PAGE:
The Literate Chef

Posts Tagged ‘Falmouth Fish Market’

A Pre-Thanksgiving Meal

In General Articles on November 23, 2011 at 4:19 PM

With the annual gorge fest known as Thanksgiving coming up, we thought it would be a good idea to eat lightly last night. So off we went to the local fish market to see what was fresh. Fillet of Grey Sole looked good at $15.99 per pound, and with Tuesday being senior discount day, it looked even better at $14.39 per pound. Three fillets weighed in at just less than 1 pound.

Now that we had the main course, what would go well with it? Our daughter, who had arrived for Thanksgiving said ‘how about stuffed artichokes and a simple arugula salad?’ That sounded good to me, as each dish required very little work and even better, she volunteered to prepare the salad.

Stuffed artichokes were a mainstay of Dorothea’s repertoire. She never wrote down any recipes, so this could prove to be a challenge. But, having watched her prepare them a number of times, I thought that I was up to the challenge. I think Dorothea learned how to prepare them from my grandmother, as Big Mike had spoken about how, since they were so inexpensive, his mother used to make them at least once a week when he was a child. At $2.50 each, artichokes are somewhat expensive today, considering how little food you get from each.

Mike also used to say that artichokes were the only food that you wound up with more of, after they had been eaten. A bit of an exaggeration but not too much, as the leaves are not edible, just the underside of them, which is scraped off on your teeth along with the stuffing. And of course the artichoke heart, which is the best part, and which is the reward for peeling off the leaves.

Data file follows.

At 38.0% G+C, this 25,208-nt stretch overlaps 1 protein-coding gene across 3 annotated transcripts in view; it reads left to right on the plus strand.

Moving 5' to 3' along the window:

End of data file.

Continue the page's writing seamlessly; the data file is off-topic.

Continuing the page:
As for the fish, I decided to make Fillet of Sole Francese, rather than breaded and fried, since the artichoke stuffing would contain plenty of breadcrumbs. So now with extra room in our stomachs, we are prepared for the all-day eating feast of Thanksgiving, and wish a Happy Thanksgiving to all of our readers.

Catching Wild Salmon in Alaska and Cooking Wild Salmon at Home

In General Articles on August 7, 2011 at 7:10 PM

About 20 years ago, my wife and I along with two other couples, the Nearys and the Matteys, all friends for more than 20 years prior to then, spent a week touring the Kenai Peninsula in an RV camper.

Our Home on the Road

We had such a great time that we repeated the trip the following year but with a different route; that time we went north to Denali National Park and Fairbanks, then turned south to Valdez and took the ferry across Prince William Sound to Whittier, from which we returned to Anchorage to fly home.

The highlight of both trips was Salmon Fishing. On both occasions we three guys went with a pilot/guide, by the name of Merrill, in his floatplane. The first time was southwest from Anchorage across Cook Inlet to the Kustatan River for Silver Salmon. Silvers are also known as Coho Salmon, which is how you will see them usually displayed in a fish market.

Merrill’s Floatplane on the Kustatan River


The fishing trip the following year was for King Salmon, also known as Chinooks, which run considerably larger than the Silvers. That year we flew with Merrill north from Anchorage to the Susitna River.

To Catch a King

Someone else has a taste for Kings

Merrill was not only an excellent pilot, but a skilled guide as well. On both occasions he guided us to his well-scoped out fishing grounds, and as one can see from the photos, we were duly rewarded with a large catch of both Silvers and Kings. For bait, Merrill preferred salmon roe; because, as he explained it, salmon are very jealous and will go after another fish’s roe to destroy them and prevent any competition for their own spawn. Alaskan guides are prone to tall tales, so I don’t know whether or not this explanation is true, but it sure worked for us on both trips.

A Pair of Kings

Merrill did the cleaning and gutting for us. Upon returning to Anchorage we had the fish flash frozen and shipped home. Feasting on wild salmon was a treat that lasted for several months after our return and was a reminder of two great trips spent touring and having fun with good friends.

The recipes linked to this article were developed over the past 20 years with both the wild fish caught in Alaska and the less adventurous ones purchased from our local fish market.

Cedar Plank-Grilled Glazed Wild Salmon

%d bloggers like this: